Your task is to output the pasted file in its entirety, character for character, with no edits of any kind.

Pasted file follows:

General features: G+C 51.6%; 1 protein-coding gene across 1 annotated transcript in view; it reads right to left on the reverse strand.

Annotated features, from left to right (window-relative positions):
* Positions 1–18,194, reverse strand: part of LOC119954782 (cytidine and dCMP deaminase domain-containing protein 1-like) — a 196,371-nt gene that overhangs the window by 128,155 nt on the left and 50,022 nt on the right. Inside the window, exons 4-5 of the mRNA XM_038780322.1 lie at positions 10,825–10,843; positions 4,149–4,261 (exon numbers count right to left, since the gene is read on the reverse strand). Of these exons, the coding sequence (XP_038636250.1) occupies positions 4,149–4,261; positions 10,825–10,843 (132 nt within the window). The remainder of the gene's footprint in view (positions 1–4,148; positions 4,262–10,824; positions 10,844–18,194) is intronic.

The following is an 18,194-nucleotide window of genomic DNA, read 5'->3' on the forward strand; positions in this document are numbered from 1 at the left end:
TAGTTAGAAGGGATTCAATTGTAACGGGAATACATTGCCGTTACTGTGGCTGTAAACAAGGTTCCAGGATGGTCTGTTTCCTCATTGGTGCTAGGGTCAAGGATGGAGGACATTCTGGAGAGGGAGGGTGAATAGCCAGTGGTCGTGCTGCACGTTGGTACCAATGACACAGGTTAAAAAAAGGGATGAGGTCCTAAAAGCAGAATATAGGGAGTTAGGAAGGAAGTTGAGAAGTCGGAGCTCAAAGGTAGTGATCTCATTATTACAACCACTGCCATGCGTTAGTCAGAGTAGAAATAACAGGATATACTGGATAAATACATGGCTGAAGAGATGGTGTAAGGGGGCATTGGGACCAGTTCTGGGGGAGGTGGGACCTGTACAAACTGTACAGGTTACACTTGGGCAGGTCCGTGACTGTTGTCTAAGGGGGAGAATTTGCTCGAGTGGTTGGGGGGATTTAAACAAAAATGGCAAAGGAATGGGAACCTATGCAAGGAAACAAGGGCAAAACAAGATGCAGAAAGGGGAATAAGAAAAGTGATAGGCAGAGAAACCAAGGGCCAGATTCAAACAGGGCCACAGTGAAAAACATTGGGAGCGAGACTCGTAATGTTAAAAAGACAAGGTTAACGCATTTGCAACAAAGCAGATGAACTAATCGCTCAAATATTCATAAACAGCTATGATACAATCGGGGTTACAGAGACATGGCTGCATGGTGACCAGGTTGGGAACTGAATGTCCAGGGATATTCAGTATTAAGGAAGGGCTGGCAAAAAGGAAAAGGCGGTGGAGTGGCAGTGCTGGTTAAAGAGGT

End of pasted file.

General features: G+C 51.6%; 1 protein-coding gene across 1 annotated transcript in view; it reads right to left on the reverse strand.

Annotated features, from left to right (window-relative positions):
* Positions 1–18,194, reverse strand: part of LOC119954782 (cytidine and dCMP deaminase domain-containing protein 1-like) — a 196,371-nt gene that overhangs the window by 128,155 nt on the left and 50,022 nt on the right. Inside the window, exons 4-5 of the mRNA XM_038780322.1 lie at positions 10,825–10,843; positions 4,149–4,261 (exon numbers count right to left, since the gene is read on the reverse strand). Of these exons, the coding sequence (XP_038636250.1) occupies positions 4,149–4,261; positions 10,825–10,843 (132 nt within the window). The remainder of the gene's footprint in view (positions 1–4,148; positions 4,262–10,824; positions 10,844–18,194) is intronic.

The following is an 18,194-nucleotide window of genomic DNA, read 5'->3' on the forward strand; positions in this document are numbered from 1 at the left end:
TAGTTAGAAGGGATTCAATTGTAACGGGAATACATTGCCGTTACTGTGGCTGTAAACAAGGTTCCAGGATGGTCTGTTTCCTCATTGGTGCTAGGGTCAAGGATGGAGGACATTCTGGAGAGGGAGGGTGAATAGCCAGTGGTCGTGCTGCACGTTGGTACCAATGACACAGGTTAAAAAAAGGGATGAGGTCCTAAAAGCAGAATATAGGGAGTTAGGAAGGAAGTTGAGAAGTCGGAGCTCAAAGGTAGTGATCTCATTATTACAACCACTGCCATGCGTTAGTCAGAGTAGAAATAACAGGATATACTGGATAAATACATGGCTGAAGAGATGGTGTAAGGGGGCATTGGGACCAGTTCTGGGGGAGGTGGGACCTGTACAAACTGTACAGGTTACACTTGGGCAGGTCCGTGACTGTTGTCTAAGGGGGAGAATTTGCTCGAGTGGTTGGGGGGATTTAAACAAAAATGGCAAAGGAATGGGAACCTATGCAAGGAAACAAGGGCAAAACAAGATGCAGAAAGGGGAATAAGAAAAGTGATAGGCAGAGAAACCAAGGGCCAGATTCAAACAGGGCCACAGTGAAAAACATTGGGAGCGAGACTCGTAATGTTAAAAAGACAAGGTTAACGCATTTGCAACAAAGCAGATGAACTAATCGCTCAAATATTCATAAACAGCTATGATACAATCGGGGTTACAGAGACATGGCTGCATGGTGACCAGGTTGGGAACTGAATGTCCAGGGATATTCAGTATTAAGGAAGGGCTGGCAAAAAGGAAAAGGCGGTGGAGTGGCAGTGCTGGTTAAAGAGGT